In any congregation there are some who cannot or should not fast and are still fully observing Yom Kippur. Some people take medication that requires food or drink, while others are ill, pregnant or breastfeeding. New research shows that fasting late in pregnancies can raise the risks of premature births. There are all kinds of reasons why some of us just have to eat something.

For the observant, you can find specific instructions on how to handle eating when medically necessary. You are to eat small bits of food and drink a tiny sip of water every nine minutes. However, I have never found mention of what kinds of food to eat.

I have been through several years when I needed to eat something on Yom Kippur. During that time, I came up with some ideas for myself that felt in keeping with the fast. I looked for food that would nourish with minimal distraction and from which I would not derive pleasure. I settled on plain cold oatmeal in the morning and then a mini-fast for the rest of the day with water and a backup apple in my bag.

Of course, there are many other foods that could fit this profile. I think that if your health requires you to eat, it makes sense to plan ahead a little and choose a food that will offer some sustenance with minimal pleasure or distraction. Also, the food can be prepared in advance so no cooking is required. Another option is to choose meaningful or symbolic food and eat much less, like fruit or seeds from Israel.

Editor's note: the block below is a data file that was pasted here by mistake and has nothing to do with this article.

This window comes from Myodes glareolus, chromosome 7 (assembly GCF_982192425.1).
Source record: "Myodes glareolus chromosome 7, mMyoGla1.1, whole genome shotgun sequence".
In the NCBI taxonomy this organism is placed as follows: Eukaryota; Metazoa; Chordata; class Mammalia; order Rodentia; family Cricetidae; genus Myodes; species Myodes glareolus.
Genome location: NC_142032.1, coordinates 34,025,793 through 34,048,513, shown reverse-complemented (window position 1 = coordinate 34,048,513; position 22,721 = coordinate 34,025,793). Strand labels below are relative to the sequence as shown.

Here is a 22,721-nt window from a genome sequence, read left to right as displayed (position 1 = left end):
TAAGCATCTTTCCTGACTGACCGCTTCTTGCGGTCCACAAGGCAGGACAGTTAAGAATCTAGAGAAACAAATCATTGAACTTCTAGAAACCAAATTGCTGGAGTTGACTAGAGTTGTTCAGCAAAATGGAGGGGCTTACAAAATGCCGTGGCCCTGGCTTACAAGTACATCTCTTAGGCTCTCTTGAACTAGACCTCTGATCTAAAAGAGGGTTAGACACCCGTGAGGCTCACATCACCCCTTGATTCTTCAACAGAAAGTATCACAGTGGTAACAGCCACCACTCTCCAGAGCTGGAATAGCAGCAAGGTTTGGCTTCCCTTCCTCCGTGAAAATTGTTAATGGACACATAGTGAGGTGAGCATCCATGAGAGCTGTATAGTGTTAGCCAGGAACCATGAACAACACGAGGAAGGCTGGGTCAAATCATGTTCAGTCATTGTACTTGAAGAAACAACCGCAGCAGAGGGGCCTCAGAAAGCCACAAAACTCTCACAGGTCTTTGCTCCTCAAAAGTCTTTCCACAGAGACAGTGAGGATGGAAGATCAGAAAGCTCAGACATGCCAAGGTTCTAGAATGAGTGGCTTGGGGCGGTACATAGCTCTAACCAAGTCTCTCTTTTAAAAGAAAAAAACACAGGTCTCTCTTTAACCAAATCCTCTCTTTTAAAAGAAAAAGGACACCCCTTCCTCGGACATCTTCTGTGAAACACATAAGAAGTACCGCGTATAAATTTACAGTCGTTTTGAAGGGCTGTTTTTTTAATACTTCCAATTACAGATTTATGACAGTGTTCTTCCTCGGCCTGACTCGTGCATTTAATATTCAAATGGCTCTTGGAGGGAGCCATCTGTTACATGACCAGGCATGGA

Eating during Yom Kippur is often accompanied by a sense of shame or only partial observance. We should support those who need to eat so they can experience the holiday fully. It may be up to women to take the lead on this since it is more common for them to need to eat or drink due to pregnancy or breastfeeding. We women are also more likely to come to shul with food in our bags because we are often caring for children who are not fasting.

Additionally, it is worth remembering that food and water are not the only prohibitions on Yom Kippur. We can observe the others, like not wearing leather shoes, not bathing or showering and following the rules of Shabbat including staying away from phones and computers.

While plain cold oatmeal felt right to me, I am sure there are thousands of ideas to help fit specific needs for those who cannot fast. Even though it is uncomfortable to talk about, maybe if we shared them with each other, those of us who need to sneak away from the synagogue to eat a bit would feel a little less alone and stay a little more connected.